Jackie French Workshop; the most lovely day

by Shaye Wardrop

Early one Saturday morning (Saturday 13 January), the Canberra SCBWI committee packed their cars with supplies and headed through fields and forest to the picturesque Araluen Valley and a stunning little cottage nestled in the bush.

FOR A WORKSHOP WITH JACKIE FRENCH!

 

Jackie French AM, author of over 140 books, winner of over 60 awards, ecologist and wombat whisperer, generously welcomed over 40 enthusiastic SCBWI members to her cottage workshop.

A jam-packed day of learning, laughing, sharing and chatting, we soaked up Jackie’s words, dined on a spread of homemade goodies and mingled with friends, new and old.

 Jackie's delightful guest cottage.

Jackie's delightful guest cottage.

But I know what you’re interested in.

The words, right?

What did Jackie say?

Jackie took us on a journey of literary delight. She covered everything, from what makes writing bad to what makes writing good, picture books to adult literature, the business of writing, her writing processes and the amazing historical background of some of her recent (and future) novels.

I know, I know. But what did she say?

Here are some of the amazing, informative and awe-inspiring things Jackie covered…

 Spellbound.

Spellbound.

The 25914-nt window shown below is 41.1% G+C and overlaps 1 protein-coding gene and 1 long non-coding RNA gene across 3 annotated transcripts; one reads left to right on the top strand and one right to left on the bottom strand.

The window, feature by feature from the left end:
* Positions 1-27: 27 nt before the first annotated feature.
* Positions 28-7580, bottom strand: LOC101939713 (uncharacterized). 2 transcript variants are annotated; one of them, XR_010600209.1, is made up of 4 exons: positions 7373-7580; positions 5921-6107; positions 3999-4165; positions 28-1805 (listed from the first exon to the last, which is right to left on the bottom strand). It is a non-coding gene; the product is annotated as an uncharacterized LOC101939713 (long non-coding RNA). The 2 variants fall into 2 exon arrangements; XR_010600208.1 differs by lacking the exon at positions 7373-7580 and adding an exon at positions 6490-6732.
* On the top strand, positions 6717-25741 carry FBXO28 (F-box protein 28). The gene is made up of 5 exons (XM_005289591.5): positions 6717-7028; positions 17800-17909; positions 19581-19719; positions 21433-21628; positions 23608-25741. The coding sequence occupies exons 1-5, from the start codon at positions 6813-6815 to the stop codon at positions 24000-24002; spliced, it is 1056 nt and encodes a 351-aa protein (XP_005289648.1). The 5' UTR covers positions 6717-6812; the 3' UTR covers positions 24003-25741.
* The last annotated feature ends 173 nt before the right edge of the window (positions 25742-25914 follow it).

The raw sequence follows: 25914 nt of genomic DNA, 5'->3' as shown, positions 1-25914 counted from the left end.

What we write for children matters

Jackie emphasised that the job of a child is to figure out how the world works, and our job as authors and illustrators is to create stories that help them do the figuring out.

She warned that the worst thing we can do is to underestimate a child. Kids are smart. They know when they are being fed morals, and they are capable of understanding more complex ideas than we sometimes realise.

You need to grab the reader’s attention

Our work needs to be inviting and engaging four our audience, and our very first audience, our first reader, is the editor/publisher.

Jackie advised we write as though we have about 45 seconds (about a paragraph) to impress, so make sure you get across the who, when, and where in that first paragraph (noting picture books are different as illustrations do some of this work) and don’t save your good ideas for chapter two!

Narrative Imperative

Narrative imperative means knowing what is going to happen next (it’s what makes books, TV shows and movies bad), and Jackie advised we do everything in our power to delete it from our work.

She noted that everyone’s default setting is to stereotype and fall back on clichés, but if we want our stories to be the best they can be, we need to make our stories unexpected, which means deleting the narrative imperative (think Game of Thrones!).

 Our community sharing lunch.

Our community sharing lunch.

Picture book magic

Jackie generously shared her secrets to creating picture book magic. The number one thing she said is critical to creating a good picture book is ensuring that every page is unexpected. Every page must be an adventure.

Huge, HUGE, HUGE thanks to Jackie French for hosting us at her beautiful cottage. Thank you for welcoming us into your home, thank you for sharing your knowledge and wisdom.

It was an AMAZING day, and one that won’t be soon forgotten!

If you’d like to find out more about Jackie French and her amazing books, head to http://www.jackiefrench.com/.

 Thank you, Jackie! (L to R) Cate Whittle, Shaye Wardrop, Nicole Godwin, Emma Allen, Jackie French (!!!) and Grace Bryant.

Thank you, Jackie! (L to R) Cate Whittle, Shaye Wardrop, Nicole Godwin, Emma Allen, Jackie French (!!!) and Grace Bryant.